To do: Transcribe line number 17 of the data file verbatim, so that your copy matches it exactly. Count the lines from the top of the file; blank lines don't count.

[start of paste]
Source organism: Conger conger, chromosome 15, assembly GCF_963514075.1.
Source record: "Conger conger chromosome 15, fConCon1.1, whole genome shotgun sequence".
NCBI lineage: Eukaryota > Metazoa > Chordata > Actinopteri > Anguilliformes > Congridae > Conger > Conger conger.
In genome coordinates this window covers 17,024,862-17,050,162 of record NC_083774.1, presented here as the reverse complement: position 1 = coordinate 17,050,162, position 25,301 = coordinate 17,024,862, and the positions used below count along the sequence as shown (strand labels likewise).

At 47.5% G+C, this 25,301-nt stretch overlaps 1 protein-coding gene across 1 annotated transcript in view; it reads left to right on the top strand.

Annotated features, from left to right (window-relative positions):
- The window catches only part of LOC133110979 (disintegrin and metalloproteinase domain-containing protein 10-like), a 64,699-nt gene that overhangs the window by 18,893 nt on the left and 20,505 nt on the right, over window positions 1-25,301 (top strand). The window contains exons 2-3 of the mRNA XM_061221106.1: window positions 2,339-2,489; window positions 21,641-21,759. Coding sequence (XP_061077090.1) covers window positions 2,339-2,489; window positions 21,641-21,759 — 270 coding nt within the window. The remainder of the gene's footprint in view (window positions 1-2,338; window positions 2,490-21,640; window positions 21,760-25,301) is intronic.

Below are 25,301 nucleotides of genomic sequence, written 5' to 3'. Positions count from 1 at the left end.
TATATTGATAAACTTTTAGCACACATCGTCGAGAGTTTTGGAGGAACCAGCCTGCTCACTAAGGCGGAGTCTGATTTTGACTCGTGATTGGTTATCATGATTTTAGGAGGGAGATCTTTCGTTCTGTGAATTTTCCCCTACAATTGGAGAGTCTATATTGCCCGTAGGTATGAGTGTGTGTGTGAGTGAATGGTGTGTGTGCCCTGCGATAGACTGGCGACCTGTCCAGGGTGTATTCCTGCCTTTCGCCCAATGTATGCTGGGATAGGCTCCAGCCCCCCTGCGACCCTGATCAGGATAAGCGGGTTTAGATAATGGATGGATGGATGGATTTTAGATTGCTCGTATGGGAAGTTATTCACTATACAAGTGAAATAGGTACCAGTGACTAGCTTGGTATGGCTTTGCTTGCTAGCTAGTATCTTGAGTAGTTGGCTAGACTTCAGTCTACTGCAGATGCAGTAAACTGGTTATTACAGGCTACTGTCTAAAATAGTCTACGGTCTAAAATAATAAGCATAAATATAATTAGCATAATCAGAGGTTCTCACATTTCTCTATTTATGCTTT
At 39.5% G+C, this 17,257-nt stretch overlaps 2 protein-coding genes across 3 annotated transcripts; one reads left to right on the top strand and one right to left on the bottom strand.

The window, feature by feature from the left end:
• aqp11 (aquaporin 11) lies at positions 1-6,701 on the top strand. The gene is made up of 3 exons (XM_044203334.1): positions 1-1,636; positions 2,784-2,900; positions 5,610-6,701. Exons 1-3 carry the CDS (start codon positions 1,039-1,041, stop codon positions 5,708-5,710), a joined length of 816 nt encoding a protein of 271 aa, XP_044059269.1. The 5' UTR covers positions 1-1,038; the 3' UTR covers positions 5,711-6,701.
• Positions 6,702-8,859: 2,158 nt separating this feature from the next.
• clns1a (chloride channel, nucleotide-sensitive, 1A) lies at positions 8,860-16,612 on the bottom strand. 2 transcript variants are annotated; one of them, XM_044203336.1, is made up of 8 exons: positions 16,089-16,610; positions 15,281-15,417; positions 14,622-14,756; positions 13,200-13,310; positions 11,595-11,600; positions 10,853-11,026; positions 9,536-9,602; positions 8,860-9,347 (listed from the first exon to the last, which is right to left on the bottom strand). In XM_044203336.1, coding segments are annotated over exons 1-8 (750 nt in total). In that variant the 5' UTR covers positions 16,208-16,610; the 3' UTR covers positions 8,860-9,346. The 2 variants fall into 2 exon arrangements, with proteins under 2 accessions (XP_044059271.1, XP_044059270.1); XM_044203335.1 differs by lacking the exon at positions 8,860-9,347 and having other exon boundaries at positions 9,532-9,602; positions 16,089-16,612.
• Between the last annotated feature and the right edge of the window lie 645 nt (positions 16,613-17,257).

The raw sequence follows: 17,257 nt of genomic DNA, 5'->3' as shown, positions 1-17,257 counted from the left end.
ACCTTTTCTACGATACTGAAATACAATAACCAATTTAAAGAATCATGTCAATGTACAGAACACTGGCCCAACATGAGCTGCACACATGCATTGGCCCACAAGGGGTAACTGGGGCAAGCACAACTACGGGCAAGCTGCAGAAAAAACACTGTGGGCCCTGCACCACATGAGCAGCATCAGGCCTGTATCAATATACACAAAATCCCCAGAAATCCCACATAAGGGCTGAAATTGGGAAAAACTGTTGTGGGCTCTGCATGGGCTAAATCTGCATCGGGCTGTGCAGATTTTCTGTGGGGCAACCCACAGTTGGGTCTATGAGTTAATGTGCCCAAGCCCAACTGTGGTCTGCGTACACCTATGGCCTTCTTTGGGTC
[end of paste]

ACCTTTTCTACGATACTGAAATACAATAACCAATTTAAAGAATCATGTCAATGTACAGAACACTGGCCCAACATGAGCTGCACACATGCATTGGCCCACAAGGGGTAACTGGGGCAAGCACAACTACGGGCAAGCTGCAGAAAAAACACTGTGGGCCCTGCACCACATGAGCAGCATCAGGCCTGTATCAATATACACAAAATCCCCAGAAATCCCACATAAGGGCTGAAATTGGGAAAAACTGTTGTGGGCTCTGCATGGGCTAAATCTGCATCGGGCTGTGCAGATTTTCTGTGGGGCAACCCACAGTTGGGTCTATGAGTTAATGTGCCCAAGCCCAACTGTGGTCTGCGTACACCTATGGCCTTCTTTGGGTC